About Castel Sant'Angelo

Castel Sant'Angelo: Eternal Fortress on Tiber

In Rome, Italy, on the right bank of the Tiber River, you'll find the Castel Sant'Angelo. It played a crucial role in the defence of the northern section of the city due to its advantageous location close to the Sant'Angelo bridge and its nearly unassailable defences. Throughout the Middle Ages, the fortress was significant to the popes. The Hadrianeum was initially constructed as the tomb of Emperor Hadrian. It eventually served as a graveyard for successive emperors before being integrated into the city's defence system. Early in the fifth century, it was developed into a fortress.

In 590 C.E., an event occurred that bestowed the fortress with its name, Castel Sant'Angelo. During a procession led by Pope Gregory the Great through the city of Rome, he had a profound vision of the archangel Michael. At the time, a deadly epidemic was plaguing the city, and the pope fervently implored for protection from this devastating disease. In the vision, the angel drew his sword over the palace, symbolizing the end of the plague. In gratitude, Pope Gregory renamed the fortress from Hadrianeum to Sant'Angelo in honour of the angel. Additionally, he commissioned a magnificent marble monument of St. Michael to be placed atop the structure, serving as a lasting testament to the divine intervention that had occurred and transforming the fortress into a revered symbol of protection and hope for the people of Rome.

History of Castel Sant'Angelo

The history of Castel Sant'Angelo is fascinating as the building's erection officially started in the year 135 under the supervision of Emperor Hadrian, who planned to use it as a tomb for himself and his family. After being completed in the year 139, it quickly changed into a military structure that would subsequently be merged into the Aurelian Walls in the year 403. Pope Gregory, I saw Saint Michael the Archangel standing on top of the castle in the year 590, marking the end of the pandemic as a massive plague outbreak destroyed the city. The structure is topped with an angel statue in honor of the encounter.

In order for the Pope to flee in the case of danger, a fortified 800-meter passage between the castle and Vatican City was created in the year 1277. Pope Clement VII sought sanctuary in the stronghold during the sieges of Rome that took place in 1527. Castel Sant'Angelo History tells us a lot about ancient stories about how it was planned to be built and later on became a mark of importance in the history of Rome.

Architecture of Castel Sant'Angelo

The architecture of Castel Sant Angelo was originally ordered and built as a tomb by the Roman Emperor, Hadrian, for himself and his family. Later, the popes utilized the structure, which is now a museum, as a fortification and castle. Rome's highest structure at one point was the Castle. The building was transformed into a castle by the popes starting in the 14th century. Pope Nicholas III built the Passetto di Borgo, a covered, fortified passageway that connected the castle to St. Peter's Basilica. During the Sack of Rome, Pope Clement VII sought sanctuary in the castle from Charles V's Landsknechte's assault.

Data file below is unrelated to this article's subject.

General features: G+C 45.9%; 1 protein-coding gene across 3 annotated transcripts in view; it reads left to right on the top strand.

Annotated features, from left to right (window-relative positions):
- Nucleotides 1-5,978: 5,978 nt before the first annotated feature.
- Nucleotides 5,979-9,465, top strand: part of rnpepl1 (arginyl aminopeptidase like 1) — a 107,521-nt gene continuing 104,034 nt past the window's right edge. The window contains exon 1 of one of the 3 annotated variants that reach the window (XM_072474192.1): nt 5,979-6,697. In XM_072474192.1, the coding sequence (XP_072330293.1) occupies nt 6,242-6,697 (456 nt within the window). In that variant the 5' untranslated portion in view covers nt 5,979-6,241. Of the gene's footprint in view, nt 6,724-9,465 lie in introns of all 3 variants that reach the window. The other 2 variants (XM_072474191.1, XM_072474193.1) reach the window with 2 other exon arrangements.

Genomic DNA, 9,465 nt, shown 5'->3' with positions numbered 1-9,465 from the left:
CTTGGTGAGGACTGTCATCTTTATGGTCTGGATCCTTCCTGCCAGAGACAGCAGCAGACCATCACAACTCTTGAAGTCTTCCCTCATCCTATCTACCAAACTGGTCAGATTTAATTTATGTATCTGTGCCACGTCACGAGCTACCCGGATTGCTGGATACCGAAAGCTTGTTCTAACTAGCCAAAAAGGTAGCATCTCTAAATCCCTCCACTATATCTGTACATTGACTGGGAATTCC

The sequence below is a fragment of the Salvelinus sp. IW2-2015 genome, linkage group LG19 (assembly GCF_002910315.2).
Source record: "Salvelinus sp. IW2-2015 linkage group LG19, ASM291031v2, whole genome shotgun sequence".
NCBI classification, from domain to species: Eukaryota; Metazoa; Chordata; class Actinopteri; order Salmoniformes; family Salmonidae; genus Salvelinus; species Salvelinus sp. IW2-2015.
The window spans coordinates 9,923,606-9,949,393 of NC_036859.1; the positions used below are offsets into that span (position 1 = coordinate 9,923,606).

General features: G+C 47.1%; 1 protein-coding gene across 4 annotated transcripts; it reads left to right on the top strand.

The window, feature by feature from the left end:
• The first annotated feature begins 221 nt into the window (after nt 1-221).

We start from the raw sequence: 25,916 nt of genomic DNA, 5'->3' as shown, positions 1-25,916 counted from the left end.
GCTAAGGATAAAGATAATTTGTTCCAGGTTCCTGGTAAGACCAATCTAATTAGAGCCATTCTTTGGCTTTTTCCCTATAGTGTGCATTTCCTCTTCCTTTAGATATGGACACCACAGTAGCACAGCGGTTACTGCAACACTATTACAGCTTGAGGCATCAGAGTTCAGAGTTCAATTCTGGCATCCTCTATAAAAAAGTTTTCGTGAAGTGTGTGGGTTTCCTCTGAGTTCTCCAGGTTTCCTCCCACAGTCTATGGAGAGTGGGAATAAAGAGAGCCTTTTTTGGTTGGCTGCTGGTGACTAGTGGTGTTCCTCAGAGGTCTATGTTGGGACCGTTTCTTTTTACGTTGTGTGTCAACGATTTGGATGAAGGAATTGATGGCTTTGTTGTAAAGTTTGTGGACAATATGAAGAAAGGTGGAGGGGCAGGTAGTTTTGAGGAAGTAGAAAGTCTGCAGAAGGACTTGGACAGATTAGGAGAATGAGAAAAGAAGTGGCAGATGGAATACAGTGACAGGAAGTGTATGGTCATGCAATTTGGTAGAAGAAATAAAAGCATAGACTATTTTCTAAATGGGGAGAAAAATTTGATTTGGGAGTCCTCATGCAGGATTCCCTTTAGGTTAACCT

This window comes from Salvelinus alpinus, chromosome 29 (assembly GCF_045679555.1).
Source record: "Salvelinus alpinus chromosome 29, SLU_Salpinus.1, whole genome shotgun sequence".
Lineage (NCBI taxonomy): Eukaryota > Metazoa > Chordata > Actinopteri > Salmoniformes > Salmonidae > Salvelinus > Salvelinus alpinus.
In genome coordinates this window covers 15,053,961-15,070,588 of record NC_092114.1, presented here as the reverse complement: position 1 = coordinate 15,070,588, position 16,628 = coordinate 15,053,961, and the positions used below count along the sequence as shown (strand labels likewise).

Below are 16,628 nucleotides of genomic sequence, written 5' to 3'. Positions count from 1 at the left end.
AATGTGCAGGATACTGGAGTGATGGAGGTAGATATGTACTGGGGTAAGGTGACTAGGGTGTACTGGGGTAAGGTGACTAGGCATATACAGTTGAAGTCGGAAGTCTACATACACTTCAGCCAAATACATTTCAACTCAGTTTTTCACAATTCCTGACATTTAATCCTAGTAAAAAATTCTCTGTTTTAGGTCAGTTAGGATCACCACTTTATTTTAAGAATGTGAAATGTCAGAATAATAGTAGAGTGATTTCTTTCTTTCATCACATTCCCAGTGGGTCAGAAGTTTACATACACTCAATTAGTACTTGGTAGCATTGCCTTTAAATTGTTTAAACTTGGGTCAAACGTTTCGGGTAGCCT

Features of Castel Sant'Angelo

Hadrian's Mausoleum

Hadrian, the Roman emperor, originally built Castel Sant'Angelo as a tomb. The mausoleum for Hadrian and his successors was housed in this structure, which also served as their tomb. In fact, the engineering of the Augustus Tomb, which had been built a century earlier, served as the basis for the design and construction of Hadrian's mausoleum. Under the direction of the emperor himself, the building of Hadrian's tomb started in 123 AD and was finished in 139 AD by Antoninus Pius, Hadrian's successor. A 64 meters wide cylindrical colonnaded drum was constructed above a 292 feet wide square base that served as the mausoleum's foundation. A tumulus that had a statue of Hadrian on a chariot perched atop it entirely around the drum.

Papal Refuge

Hadrian's Mausoleum was fortified between 270 and 275 AD with the construction of the Aurelian Wall. The tomb had changed its name at this point to Castel Sant'Angelo, so from this point forward the structure was progressively transformed into a fort. The papacy took control of this citadel in 1277, and the pope utilized it as a fortified haven whenever he was in danger.A covert bridge known as Passetto di Borgo connected Castel Sant'Angelo to Vatican City. In order to evade Charles de Bourbon's troops in 1527, Pope Clement VII and his Swiss Guards utilized this route as cover. The architecture of the Papal Refuge is a must-watch as it showcases how a tomb became a fort representing a cover for the guards to avoid the troops.

Passetto di Borgo

The Passetto di Borgo, or Passetto, is another name for Er Coridore De Borgo (the Corridor of Borgo), as it was known to the Romans of papal Rome. It is comparable to the elevated and fortified portion of the Vatican Walls that extends from the Apostolic Palace of the Vatican, commencing from behind the colonnade of Bernini, through via dei Corridori and via Borgo Sant'Angelo, and terminates in Castel Sant'Angelo.